MADRID – The Middle East is caught in a seemingly endless spiral of instability. The possibility of military intervention in Syria, together with the deteriorating situation in Egypt since the army’s coup, has placed the region on a razor’s edge. Moreover, despite the changes in Iran since its presidential election in June, international negotiations over its nuclear ambitions remain a dead letter.
Paradoxes abound, as the United States’s traditional Middle East allies (Saudi Arabia, Israel, Turkey, Egypt, and the Gulf states) have taken opposing – and sometimes seemingly contradictory – positions on the region’s key conflicts. And, in all of today’s hotspots, the assertion of interests by neighboring or nearby countries has complicated matters further.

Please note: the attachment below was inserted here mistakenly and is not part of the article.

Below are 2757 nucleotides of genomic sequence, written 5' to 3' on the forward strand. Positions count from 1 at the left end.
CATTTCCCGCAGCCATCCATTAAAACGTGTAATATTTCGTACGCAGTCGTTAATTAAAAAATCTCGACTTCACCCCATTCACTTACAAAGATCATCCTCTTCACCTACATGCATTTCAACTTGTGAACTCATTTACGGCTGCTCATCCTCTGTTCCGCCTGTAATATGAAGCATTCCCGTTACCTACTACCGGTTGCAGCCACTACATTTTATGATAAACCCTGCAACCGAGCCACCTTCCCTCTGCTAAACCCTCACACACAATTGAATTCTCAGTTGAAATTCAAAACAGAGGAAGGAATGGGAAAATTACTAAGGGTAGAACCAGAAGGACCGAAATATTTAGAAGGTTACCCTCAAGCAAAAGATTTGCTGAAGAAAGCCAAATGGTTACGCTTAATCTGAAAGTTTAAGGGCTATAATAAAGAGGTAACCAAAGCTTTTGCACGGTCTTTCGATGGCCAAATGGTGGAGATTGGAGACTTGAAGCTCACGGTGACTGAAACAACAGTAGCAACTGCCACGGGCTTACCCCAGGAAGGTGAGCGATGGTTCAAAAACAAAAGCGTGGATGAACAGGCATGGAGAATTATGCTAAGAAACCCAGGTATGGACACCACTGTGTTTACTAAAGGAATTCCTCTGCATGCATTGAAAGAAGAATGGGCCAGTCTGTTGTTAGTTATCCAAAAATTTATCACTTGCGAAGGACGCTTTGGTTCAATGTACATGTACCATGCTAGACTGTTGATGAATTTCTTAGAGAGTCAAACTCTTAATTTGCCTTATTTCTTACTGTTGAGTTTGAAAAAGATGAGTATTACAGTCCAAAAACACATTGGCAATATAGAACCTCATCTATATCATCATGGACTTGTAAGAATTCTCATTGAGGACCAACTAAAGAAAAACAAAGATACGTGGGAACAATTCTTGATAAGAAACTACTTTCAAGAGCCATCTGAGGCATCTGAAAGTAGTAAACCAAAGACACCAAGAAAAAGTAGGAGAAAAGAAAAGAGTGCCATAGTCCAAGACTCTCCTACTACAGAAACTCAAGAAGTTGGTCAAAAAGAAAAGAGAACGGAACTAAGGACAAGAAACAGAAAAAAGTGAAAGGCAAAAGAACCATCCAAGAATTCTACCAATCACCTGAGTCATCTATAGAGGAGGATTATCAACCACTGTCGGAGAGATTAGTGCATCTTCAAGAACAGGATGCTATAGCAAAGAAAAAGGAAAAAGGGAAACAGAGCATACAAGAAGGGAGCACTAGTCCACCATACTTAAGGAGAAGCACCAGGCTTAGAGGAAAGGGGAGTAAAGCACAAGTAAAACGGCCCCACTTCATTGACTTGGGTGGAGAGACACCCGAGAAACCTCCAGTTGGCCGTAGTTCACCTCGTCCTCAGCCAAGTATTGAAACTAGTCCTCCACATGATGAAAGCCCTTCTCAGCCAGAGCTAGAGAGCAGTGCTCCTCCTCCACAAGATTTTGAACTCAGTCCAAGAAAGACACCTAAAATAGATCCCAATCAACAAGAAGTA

Saudi Arabia, fearing severe domestic consequences from the Muslim Brotherhood’s empowerment in Egypt, does not want to see an Islamist movement legitimized democratically. So it has taken a consistently harsh position against the Brotherhood, despite the latter being more moderate than the Saudis’ own brand of Islam.
Israel, for its part, is exerting pressure in two ways. First, it is supporting the Egyptian coup and international recognition of the military regime, thereby ensuring – it hopes – greater stability along the Sinai border. Second, it is making progress in its negotiations with the Palestinians dependent on events in Egypt and elsewhere in the region, such as Iran. US Secretary of State John Kerry has invested considerable political capital in the revival of peace negotiations, and Israel can use that to its advantage as well.